I have the 75:1 Metal Gearmotor 25Dx54L mm HP with 48 CPR Encoder, along with a Pololu Orangutan SVP 1284P. As you may know it already comes with the library to read the encoders. However, I have no past experience with encoders and I don’t know what does the value mean that the encoders is displaying on the Orangutan LCD screen. I would like to somehow calculate distance using the specs of the encoder and the value given back from the encoder. It is a 75:1 quadrature encoder, resolution of 48 cpr, 3592 counts/revolution, wheels I am using are 2.75inches or 6.985 cm with diameter of 21.944. I was wondering if someone could tell me a simple equation to hopefully calculate distance using these specs along with the value given back from the encoder.

HERE IS A SAMPLE OF MY CODE THAT I’M USING TO GET THE VALUE BACK FROM THE ENCODER:

```
#include <pololu/orangutan.h>
#include <math.h>
int main()
{
svp_set_mode(SVP_MODE_ENCODERS);
while(1)
{
set_m2_speed(75);
//print("Encoder Count: ");
print_long(svp_get_counts_ab());
delay(400);
clear();
}
}
```

Hello.

In the future, please wrap your code in [code ] and [/code ] tags (without the inner spaces) to make it easier to read.

For reference, here is a link to the motor:

pololu.com/catalog/product/2275

The Orangutan SVP library functions you are using will read the number of encoder counts from the auxiliary processor. Encoder counts correspond to the total angle turned. The auxiliary processor measures both rising and falling edges of each encoder input, so you will get the full 48 counts per revolution of the motor shaft. There is a 74.83:1 gear ratio, so you have 75 revolutions of the motor shaft per revolution of the output shaft. Your wheels are circular, the diameter of a circle is 2*pi*radius. You didn’t say the radius or diameter of your wheels; 21.944 doesn’t count because you forgot to say the units. If you had told us the radius of your wheels then I would be able to plug that into the formula to tell you how much distance your robot moves for every rotation of the output shaft.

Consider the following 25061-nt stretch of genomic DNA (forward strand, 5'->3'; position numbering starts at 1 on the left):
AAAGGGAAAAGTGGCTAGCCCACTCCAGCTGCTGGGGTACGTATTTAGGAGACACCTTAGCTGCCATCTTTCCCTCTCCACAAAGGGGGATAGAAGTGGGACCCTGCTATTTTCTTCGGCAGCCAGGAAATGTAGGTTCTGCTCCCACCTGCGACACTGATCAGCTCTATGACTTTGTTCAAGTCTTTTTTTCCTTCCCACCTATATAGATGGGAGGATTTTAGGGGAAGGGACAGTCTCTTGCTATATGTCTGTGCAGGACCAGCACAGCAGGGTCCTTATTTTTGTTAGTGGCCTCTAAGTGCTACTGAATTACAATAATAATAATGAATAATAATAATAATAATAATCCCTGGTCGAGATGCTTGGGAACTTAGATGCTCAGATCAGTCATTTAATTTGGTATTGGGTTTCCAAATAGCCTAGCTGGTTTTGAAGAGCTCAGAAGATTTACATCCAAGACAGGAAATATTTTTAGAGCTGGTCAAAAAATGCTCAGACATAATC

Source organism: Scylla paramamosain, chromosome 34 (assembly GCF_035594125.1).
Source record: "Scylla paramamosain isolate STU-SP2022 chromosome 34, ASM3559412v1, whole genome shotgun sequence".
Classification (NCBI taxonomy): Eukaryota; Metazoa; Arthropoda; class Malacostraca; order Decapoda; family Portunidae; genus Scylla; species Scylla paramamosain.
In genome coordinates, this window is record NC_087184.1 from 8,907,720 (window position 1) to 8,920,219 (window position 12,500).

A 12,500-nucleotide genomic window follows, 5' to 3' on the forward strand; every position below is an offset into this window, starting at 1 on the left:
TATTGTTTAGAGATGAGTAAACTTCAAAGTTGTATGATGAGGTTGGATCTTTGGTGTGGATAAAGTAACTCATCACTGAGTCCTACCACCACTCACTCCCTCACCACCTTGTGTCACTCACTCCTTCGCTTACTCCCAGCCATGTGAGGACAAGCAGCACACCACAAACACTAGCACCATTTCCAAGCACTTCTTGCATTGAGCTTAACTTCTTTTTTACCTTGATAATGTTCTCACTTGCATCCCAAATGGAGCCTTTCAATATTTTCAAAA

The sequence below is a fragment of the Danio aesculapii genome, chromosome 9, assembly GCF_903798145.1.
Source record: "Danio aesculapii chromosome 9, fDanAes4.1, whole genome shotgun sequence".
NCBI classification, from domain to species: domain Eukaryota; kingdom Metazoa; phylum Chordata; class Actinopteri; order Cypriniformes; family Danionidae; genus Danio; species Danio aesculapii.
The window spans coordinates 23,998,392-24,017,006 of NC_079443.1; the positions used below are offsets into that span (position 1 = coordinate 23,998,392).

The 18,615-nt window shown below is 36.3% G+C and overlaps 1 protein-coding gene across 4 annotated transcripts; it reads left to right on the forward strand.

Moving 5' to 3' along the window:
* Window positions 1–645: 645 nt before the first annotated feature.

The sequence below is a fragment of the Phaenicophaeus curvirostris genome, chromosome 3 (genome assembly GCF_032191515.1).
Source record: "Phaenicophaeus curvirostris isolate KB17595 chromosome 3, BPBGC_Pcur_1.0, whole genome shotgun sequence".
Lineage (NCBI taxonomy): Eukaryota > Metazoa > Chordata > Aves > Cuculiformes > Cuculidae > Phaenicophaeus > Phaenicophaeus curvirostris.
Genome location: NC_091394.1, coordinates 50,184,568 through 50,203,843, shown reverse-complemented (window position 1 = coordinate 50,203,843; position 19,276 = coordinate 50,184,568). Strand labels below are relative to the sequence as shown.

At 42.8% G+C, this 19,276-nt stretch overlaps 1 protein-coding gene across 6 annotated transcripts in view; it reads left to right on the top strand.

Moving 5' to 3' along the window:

In the end, you have a bunch of conversion factors and you just need to multiply them together:

(48 counts per revolution of motor shaft) * (74.83 revolutions of motor shaft per revolutions of output shaft) * (1 revolution of output shaft per 2*pi*r distance)

The “per” basically means division. If you multiply all these conversion factors together and cancel out the units, you end up with a number whose units are simply counts per distance. Then you should verify that number by getting out a ruler and doing some actual experiments.

–David

Thanks! Sorry about the missing units. My wheels are 2.75 in == 6.985cm which result in a circumference of 21.944cm or 8.64 inches. So you are saying just multiply:

(48 counts/rev) * (75 rev /rev) * (1 rev / 2 * 3.14 * r = whatever units i decide ) = distance per one full wheel rotation

Not quite. You messed up your units at the very end. The “counts” are in the numerator and the “distance” is in the denominator, so the final units will be counts per distance.

–David

So it results to :

if i’m not mistaken all the rev’s should cancel out and just leave 3600 counts over 8.64 inches

3600 counts / 8.64 inches (i attached a pic of my calculations)

so this results to a wheel has traveled 8.64 inches for every full rotation or vice versa

Yes, that calculation looks good. It might be easier to think of it as 416.6 counts per inch. Before you go any further with your code, you should try rolling your robot about an inch and see if the value displayed on the LCD actually changes by about 400.

It would also help you keep things straight if you wrote something different for the two types of revolution. Perhaps srev for “shaft revolution” and orev for “output revolution”.

–David

YES IT WORKS THANKS!!! WOULD THIS EQUATION STILL BE RELIABLE IF THE ROBOT IS MAKING TURNS TO THE LEFT OR RIGHT, AND WOULD IT DECREASE THE COUNT IF THE ROBOT HAPPENS TO GO BACKWARDS?

Yes, the equation remains accurate, but please note that it is an equation for the total distance that the wheel has turned and it doesn’t take into account slipping of the wheel. It also won’t tell you where the robot is if the robot’s wheels move at different speeds (i.e. if the robot turns). Yes, the counts will decrease if the wheel turns backwards.

–David

Thanks David the advice cleared up a lot of confusion!!!